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Post Midterm Elections; Balance of Power Shifts; John Kasich Defeats Strickland in Ohio; Reid Wins Big in Nevada; A Look at the Exit Poll Analysis
Aired November 3, 2010 - 06:00 ET
THIS IS A RUSH TRANSCRIPT. THIS COPY MAY NOT BE IN ITS FINAL FORM AND MAY BE UPDATED.
JOHN ROBERTS, CNN ANCHOR: Good morning and thanks so much for being with us on this Wednesday, the 3rd of November, the day after Election Day. Typically this is the time when we go on the air, but we've already been on for three hours following everything that's happened. And boy, there's a lot that's happened.
KIRAN CHETRY, CNN ANCHOR: A lot going on. Still seven governor races undecided this morning. Still three Senate races up in the air. Let's go to the wall and take a look at some of the numbers for you this morning.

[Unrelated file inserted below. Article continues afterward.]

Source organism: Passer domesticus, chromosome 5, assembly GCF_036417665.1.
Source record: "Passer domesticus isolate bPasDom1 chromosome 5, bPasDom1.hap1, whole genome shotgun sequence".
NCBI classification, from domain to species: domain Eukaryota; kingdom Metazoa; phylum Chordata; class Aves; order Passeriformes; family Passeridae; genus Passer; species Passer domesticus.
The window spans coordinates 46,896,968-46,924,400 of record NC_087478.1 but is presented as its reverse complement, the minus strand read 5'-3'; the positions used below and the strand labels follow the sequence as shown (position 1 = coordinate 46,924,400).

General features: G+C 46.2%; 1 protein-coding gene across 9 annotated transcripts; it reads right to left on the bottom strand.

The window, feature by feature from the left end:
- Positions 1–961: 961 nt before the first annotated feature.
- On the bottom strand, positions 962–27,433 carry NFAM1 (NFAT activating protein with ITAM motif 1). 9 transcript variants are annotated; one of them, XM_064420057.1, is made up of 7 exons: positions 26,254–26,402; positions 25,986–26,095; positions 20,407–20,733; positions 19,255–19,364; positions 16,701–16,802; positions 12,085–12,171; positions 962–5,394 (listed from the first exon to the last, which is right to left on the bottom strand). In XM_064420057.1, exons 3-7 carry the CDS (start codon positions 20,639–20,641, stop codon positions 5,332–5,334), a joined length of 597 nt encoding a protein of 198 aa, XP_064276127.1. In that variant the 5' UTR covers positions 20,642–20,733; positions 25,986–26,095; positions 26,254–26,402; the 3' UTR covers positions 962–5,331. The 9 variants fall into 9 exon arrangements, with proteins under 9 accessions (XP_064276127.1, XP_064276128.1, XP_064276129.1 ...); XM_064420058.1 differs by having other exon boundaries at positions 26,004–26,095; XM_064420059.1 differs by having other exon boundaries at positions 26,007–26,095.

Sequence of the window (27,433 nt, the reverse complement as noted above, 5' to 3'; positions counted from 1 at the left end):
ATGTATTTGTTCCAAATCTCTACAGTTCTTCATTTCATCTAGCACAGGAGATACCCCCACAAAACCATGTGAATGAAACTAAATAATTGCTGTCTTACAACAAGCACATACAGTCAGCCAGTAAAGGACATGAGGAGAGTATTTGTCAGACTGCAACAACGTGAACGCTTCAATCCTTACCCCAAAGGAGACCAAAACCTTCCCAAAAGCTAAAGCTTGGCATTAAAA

If you're just waking up, one of the big stories today, of course, is the balance of power has shifted, especially as it relates to the House of Representatives.
Take a look right now. Actually let's start with the Senate, with the Senate. Right now in the Senate, the Democrats hung on, but barely and still maintain a majority there. They retain control of the upper chamber, but the majority has dwindled now to just 51 seats for the Democrats, 47 for the Republicans, as of now. But when we talk about the House race, this is the big one. This is a new reality for President Obama this morning when we take a look at the balance of power. Republicans have now won control of the House of Representatives. And they were able to really ride a wave of voter anger.